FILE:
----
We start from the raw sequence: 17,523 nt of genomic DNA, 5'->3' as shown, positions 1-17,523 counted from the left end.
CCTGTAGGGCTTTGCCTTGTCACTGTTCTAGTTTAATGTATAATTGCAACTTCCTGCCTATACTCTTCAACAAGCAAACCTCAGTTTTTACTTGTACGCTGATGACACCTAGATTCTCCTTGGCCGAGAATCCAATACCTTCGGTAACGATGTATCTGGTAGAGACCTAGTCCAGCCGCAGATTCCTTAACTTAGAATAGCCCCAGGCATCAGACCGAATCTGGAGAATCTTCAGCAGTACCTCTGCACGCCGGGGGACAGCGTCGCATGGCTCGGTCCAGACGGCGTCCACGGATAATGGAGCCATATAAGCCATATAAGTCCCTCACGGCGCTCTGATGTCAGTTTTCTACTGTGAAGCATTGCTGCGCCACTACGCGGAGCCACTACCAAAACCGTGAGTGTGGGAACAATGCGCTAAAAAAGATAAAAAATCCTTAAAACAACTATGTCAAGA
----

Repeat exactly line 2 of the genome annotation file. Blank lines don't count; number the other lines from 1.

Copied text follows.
CCTGTAGGGCTTTGCCTTGTCACTGTTCTAGTTTAATGTATAATTGCAACTTCCTGCCTATACTCTTCAACAAGCAAACCTCAGTTTTTACTTGTACGCTGATGACACCTAGATTCTCCTTGGCCGAGAATCCAATACCTTCGGTAACGATGTATCTGGTAGAGACCTAGTCCAGCCGCAGATTCCTTAACTTAGAATAGCCCCAGGCATCAGACCGAATCTGGAGAATCTTCAGCAGTACCTCTGCACGCCGGGGGACAGCGTCGCATGGCTCGGTCCAGACGGCGTCCACGGATAATGGAGCCATATAAGCCATATAAGTCCCTCACGGCGCTCTGATGTCAGTTTTCTACTGTGAAGCATTGCTGCGCCACTACGCGGAGCCACTACCAAAACCGTGAGTGTGGGAACAATGCGCTAAAAAAGATAAAAAATCCTTAAAACAACTATGTCAAGA